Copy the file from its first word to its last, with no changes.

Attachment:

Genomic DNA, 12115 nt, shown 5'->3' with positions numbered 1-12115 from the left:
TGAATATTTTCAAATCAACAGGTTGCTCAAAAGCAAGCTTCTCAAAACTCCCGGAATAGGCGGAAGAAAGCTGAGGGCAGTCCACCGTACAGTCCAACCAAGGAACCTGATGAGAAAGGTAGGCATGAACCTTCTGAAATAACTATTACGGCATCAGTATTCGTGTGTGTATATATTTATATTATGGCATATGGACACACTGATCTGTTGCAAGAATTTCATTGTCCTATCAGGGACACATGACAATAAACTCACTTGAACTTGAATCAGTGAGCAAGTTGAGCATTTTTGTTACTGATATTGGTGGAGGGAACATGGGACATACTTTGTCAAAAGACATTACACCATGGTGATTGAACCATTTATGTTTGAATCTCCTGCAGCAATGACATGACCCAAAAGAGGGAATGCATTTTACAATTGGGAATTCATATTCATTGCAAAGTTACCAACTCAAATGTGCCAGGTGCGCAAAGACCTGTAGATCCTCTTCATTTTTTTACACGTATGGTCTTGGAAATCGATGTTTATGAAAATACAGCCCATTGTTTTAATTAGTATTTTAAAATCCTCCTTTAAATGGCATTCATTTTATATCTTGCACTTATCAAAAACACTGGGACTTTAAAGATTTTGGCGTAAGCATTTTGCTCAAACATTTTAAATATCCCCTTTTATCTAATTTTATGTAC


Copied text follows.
Genomic DNA, 12115 nt, shown 5'->3' with positions numbered 1-12115 from the left:
TGAATATTTTCAAATCAACAGGTTGCTCAAAAGCAAGCTTCTCAAAACTCCCGGAATAGGCGGAAGAAAGCTGAGGGCAGTCCACCGTACAGTCCAACCAAGGAACCTGATGAGAAAGGTAGGCATGAACCTTCTGAAATAACTATTACGGCATCAGTATTCGTGTGTGTATATATTTATATTATGGCATATGGACACACTGATCTGTTGCAAGAATTTCATTGTCCTATCAGGGACACATGACAATAAACTCACTTGAACTTGAATCAGTGAGCAAGTTGAGCATTTTTGTTACTGATATTGGTGGAGGGAACATGGGACATACTTTGTCAAAAGACATTACACCATGGTGATTGAACCATTTATGTTTGAATCTCCTGCAGCAATGACATGACCCAAAAGAGGGAATGCATTTTACAATTGGGAATTCATATTCATTGCAAAGTTACCAACTCAAATGTGCCAGGTGCGCAAAGACCTGTAGATCCTCTTCATTTTTTTACACGTATGGTCTTGGAAATCGATGTTTATGAAAATACAGCCCATTGTTTTAATTAGTATTTTAAAATCCTCCTTTAAATGGCATTCATTTTATATCTTGCACTTATCAAAAACACTGGGACTTTAAAGATTTTGGCGTAAGCATTTTGCTCAAACATTTTAAATATCCCCTTTTATCTAATTTTATGTAC